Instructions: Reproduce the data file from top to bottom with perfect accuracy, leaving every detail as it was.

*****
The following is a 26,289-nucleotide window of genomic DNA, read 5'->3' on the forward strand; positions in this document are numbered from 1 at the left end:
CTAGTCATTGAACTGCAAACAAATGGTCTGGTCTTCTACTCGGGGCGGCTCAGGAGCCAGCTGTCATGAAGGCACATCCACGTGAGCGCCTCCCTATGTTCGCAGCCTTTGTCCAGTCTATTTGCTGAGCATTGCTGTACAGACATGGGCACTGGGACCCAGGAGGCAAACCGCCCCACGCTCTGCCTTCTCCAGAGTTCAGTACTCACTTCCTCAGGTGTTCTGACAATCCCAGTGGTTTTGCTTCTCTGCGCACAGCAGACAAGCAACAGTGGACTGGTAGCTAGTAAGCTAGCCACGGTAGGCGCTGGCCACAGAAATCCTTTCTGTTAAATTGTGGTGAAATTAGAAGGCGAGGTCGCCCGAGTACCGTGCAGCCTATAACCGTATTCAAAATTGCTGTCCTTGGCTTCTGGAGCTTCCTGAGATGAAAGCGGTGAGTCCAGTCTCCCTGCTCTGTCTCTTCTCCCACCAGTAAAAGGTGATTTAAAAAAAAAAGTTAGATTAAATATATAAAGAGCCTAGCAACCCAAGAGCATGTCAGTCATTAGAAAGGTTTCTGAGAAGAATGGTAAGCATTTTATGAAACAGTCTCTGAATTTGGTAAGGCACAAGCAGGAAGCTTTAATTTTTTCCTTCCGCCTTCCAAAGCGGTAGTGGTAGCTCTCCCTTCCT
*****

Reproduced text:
The following is a 26,289-nucleotide window of genomic DNA, read 5'->3' on the forward strand; positions in this document are numbered from 1 at the left end:
CTAGTCATTGAACTGCAAACAAATGGTCTGGTCTTCTACTCGGGGCGGCTCAGGAGCCAGCTGTCATGAAGGCACATCCACGTGAGCGCCTCCCTATGTTCGCAGCCTTTGTCCAGTCTATTTGCTGAGCATTGCTGTACAGACATGGGCACTGGGACCCAGGAGGCAAACCGCCCCACGCTCTGCCTTCTCCAGAGTTCAGTACTCACTTCCTCAGGTGTTCTGACAATCCCAGTGGTTTTGCTTCTCTGCGCACAGCAGACAAGCAACAGTGGACTGGTAGCTAGTAAGCTAGCCACGGTAGGCGCTGGCCACAGAAATCCTTTCTGTTAAATTGTGGTGAAATTAGAAGGCGAGGTCGCCCGAGTACCGTGCAGCCTATAACCGTATTCAAAATTGCTGTCCTTGGCTTCTGGAGCTTCCTGAGATGAAAGCGGTGAGTCCAGTCTCCCTGCTCTGTCTCTTCTCCCACCAGTAAAAGGTGATTTAAAAAAAAAAGTTAGATTAAATATATAAAGAGCCTAGCAACCCAAGAGCATGTCAGTCATTAGAAAGGTTTCTGAGAAGAATGGTAAGCATTTTATGAAACAGTCTCTGAATTTGGTAAGGCACAAGCAGGAAGCTTTAATTTTTTCCTTCCGCCTTCCAAAGCGGTAGTGGTAGCTCTCCCTTCCT